REFRACTIONS … FROM THE PRISM OF GOD

(Co-published by Cankids–Kidscan, a pan India NGO and Shravan Charity Mission, that works for Child cancer in India. The book is endorsed by Ms Preetha Reddy, MD Apollo Hospitals Group. It was launched in Lucknow International Literary Festival 2016)

TYPICAL TALE OF AN INDIAN SALESMAN

(Is a story of an Indian salesman who is, humbly qualified. Yet he fights his ways through unceasing uncertainties to reach the top. A good read not only for salesmen. The book was launched on 10th February, 2018 in Gorakhpur Lit-Fest. Now available in Amazon, Flipkart and Onlinegatha)

RHYTHM … in poems

(Published in January 2019. The book contains 50 poems. The poems describe our day to day life. The book is available in Amazon, Flipkart and Onlinegatha)

MIRAGE

(Published in February 2020. The book is a collection of eight short stories. It is available in Amazon, Flipkart and Notion Press)

Short stories published in Bhavan’s Journal: Reality and Perception 15.10.19; Sending the Wrong Message 31.5.20; Eagle versus Scholars June 15 & 20 2020.

(ALL THE ABOVE TITLES ARE AVAILABLE FOR SALE IN AMAZON, FLIPKART AND OTHER ONLINE STORES OR YOU COULD EVEN WRITE TO US FOR A COPY)

*****

INTERESTING FACTS: THE THORNS IN IRAN-US RELATIONS

Copyright@shravancharitymission

    Welcome to ‘Interesting Facts.’ Let me give you a gist of the inimical relations that exist between Iran and the US over the past many decades. They have had no formal diplomatic relations since April 1980. Pakistan serves as Iran’s protecting power in the United States, while Switzerland serves as the United States’ protecting power in Iran. Protecting power is a country that represents another sovereign state in a country where it lacks its own diplomatic representation. It is common to appoint protecting powers when two countries break off diplomatic relations with each other. The protecting power is responsible for looking after the sending state’s diplomatic property and citizens in the hosting state. If diplomatic relations are broken by the outbreak of war, the protecting power will also inquire into the welfare of prisoners of war and look after the interests of civilians in enemy-occupied territory.

    Political relations between Iran (Persia) and the United States began when the Shah of Iran, Nassereddin Shah Qajar, officially despatched Iran’s first ambassador, Mirza Abolhasan to Washington, D.C., in 1856. In 1883, Samuel G. Benjamin was appointed by the United States as the first official diplomatic envoy to Iran, however, the ambassadorial relations were not established until 1944.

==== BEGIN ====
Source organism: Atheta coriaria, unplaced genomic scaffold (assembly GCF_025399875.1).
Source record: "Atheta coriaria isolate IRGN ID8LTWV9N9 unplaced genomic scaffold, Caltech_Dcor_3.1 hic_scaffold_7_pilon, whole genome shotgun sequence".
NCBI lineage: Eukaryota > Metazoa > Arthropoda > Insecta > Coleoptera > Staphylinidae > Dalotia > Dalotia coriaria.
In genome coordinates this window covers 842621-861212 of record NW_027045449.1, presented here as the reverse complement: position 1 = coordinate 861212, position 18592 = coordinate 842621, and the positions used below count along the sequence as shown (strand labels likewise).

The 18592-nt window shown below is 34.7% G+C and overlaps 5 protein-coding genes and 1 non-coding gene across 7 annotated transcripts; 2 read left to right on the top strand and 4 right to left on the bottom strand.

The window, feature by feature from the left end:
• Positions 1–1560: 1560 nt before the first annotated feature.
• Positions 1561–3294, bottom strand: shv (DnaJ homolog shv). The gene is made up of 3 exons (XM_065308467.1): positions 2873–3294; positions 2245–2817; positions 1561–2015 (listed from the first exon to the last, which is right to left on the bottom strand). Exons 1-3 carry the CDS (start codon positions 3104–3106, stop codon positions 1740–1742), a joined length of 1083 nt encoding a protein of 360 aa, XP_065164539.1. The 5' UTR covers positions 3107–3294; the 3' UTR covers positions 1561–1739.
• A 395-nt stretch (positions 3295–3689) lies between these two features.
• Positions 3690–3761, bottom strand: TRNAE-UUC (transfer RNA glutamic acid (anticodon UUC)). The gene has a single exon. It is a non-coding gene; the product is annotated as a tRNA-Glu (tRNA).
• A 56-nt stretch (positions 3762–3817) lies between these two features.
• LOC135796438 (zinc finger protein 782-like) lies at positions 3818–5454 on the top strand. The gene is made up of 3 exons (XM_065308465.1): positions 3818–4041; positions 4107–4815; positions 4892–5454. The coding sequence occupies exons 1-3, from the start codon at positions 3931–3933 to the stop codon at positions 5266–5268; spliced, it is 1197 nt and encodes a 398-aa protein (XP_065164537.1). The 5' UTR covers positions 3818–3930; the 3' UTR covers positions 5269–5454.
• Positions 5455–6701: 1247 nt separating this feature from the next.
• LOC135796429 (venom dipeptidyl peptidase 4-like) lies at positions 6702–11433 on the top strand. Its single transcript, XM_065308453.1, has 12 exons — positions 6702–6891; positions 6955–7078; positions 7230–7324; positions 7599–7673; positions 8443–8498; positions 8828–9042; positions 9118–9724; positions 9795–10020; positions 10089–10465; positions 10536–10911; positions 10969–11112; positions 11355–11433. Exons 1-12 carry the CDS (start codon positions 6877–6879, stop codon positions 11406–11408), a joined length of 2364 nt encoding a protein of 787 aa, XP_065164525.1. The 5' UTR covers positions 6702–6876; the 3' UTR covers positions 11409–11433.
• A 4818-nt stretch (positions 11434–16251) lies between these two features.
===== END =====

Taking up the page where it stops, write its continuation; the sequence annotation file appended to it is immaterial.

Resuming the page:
Until the outbreak of the World War II, the US had no active policy towards Iran. In 1953, the government of Prime Minister Mohammad Mosaddeq was overthrown in a coup organized by the British and American governments. Many Iranians argue that the coup and the subsequent U.S. support for the Shah of Iran was largely responsible for the shah’s arbitrary rule, which led to the anti-American 1979 revolution.

    When the Cold War began the US was alarmed by the attempt of the Soviet Union to set up separatist states in Iranian Azerbaijan and Kurdistan. This fear was enhanced by the loss of China to communism and uncovering of the Soviet spy rings. Cold War was a period of geopolitical tension between the Soviet Union and the United States and their respective allies, i.e. the Eastern Bloc and the Western Bloc, after the World War II. The period is generally considered to live along the 1947 Truman Doctrine (an American foreign policy whose stated purpose was to contain Soviet geopolitical expansion during the Cold War) to the 1991 dissolution of the Soviet Union. More generally, the Truman Doctrine implied American support for nations thought to be threatened by Soviet communism.